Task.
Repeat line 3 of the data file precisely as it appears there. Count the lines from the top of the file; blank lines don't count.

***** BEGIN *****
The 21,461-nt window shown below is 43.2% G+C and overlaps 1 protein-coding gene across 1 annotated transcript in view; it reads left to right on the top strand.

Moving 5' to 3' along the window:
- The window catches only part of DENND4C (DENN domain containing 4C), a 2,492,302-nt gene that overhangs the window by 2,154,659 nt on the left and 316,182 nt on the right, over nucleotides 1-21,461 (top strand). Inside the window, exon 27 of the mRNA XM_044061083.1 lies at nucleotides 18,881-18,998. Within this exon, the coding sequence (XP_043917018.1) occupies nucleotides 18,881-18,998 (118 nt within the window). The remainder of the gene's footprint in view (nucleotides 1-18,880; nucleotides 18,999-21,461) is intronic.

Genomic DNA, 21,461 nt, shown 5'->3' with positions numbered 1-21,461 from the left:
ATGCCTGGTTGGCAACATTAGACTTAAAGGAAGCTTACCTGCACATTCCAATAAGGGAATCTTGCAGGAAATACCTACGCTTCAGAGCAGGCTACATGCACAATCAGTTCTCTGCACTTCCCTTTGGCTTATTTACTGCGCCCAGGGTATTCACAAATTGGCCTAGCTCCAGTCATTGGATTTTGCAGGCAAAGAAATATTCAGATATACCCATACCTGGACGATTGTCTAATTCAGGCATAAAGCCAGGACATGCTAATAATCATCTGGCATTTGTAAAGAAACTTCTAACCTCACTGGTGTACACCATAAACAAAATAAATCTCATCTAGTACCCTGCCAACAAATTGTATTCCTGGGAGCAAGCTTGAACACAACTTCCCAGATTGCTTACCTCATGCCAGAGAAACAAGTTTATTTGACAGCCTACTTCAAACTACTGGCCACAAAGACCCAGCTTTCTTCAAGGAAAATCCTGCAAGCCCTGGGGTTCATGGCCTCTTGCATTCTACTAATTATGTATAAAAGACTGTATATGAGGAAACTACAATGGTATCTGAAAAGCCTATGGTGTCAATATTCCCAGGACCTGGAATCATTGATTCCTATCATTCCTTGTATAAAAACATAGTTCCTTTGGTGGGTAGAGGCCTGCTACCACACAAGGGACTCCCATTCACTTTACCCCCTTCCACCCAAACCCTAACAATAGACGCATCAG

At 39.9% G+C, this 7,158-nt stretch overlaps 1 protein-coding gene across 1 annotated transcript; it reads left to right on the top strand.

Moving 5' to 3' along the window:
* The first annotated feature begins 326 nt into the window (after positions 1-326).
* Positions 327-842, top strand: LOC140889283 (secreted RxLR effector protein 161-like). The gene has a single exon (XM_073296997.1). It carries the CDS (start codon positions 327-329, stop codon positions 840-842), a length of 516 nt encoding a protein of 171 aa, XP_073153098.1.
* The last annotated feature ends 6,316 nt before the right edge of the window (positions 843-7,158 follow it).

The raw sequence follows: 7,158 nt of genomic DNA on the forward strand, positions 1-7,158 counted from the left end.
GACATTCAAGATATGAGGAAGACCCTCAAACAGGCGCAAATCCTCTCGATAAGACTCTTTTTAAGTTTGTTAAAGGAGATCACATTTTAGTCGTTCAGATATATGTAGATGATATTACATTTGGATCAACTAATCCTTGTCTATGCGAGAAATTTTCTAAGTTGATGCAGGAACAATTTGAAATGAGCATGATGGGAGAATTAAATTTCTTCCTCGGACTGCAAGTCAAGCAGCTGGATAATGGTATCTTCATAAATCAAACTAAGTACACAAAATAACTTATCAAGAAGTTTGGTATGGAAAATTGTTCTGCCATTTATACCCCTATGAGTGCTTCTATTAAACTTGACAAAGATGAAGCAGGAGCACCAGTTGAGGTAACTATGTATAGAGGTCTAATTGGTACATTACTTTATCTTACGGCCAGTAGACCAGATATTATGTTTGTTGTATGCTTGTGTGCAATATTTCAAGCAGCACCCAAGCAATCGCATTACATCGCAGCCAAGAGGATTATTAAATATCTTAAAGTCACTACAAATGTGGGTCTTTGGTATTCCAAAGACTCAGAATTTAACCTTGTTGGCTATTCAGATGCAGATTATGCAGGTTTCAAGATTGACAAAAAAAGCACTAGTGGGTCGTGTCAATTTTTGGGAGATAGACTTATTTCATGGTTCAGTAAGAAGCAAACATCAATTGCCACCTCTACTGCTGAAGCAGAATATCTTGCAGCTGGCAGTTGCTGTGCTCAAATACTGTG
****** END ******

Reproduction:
- The window catches only part of DENND4C (DENN domain containing 4C), a 2,492,302-nt gene that overhangs the window by 2,154,659 nt on the left and 316,182 nt on the right, over nucleotides 1-21,461 (top strand). Inside the window, exon 27 of the mRNA XM_044061083.1 lies at nucleotides 18,881-18,998. Within this exon, the coding sequence (XP_043917018.1) occupies nucleotides 18,881-18,998 (118 nt within the window). The remainder of the gene's footprint in view (nucleotides 1-18,880; nucleotides 18,999-21,461) is intronic.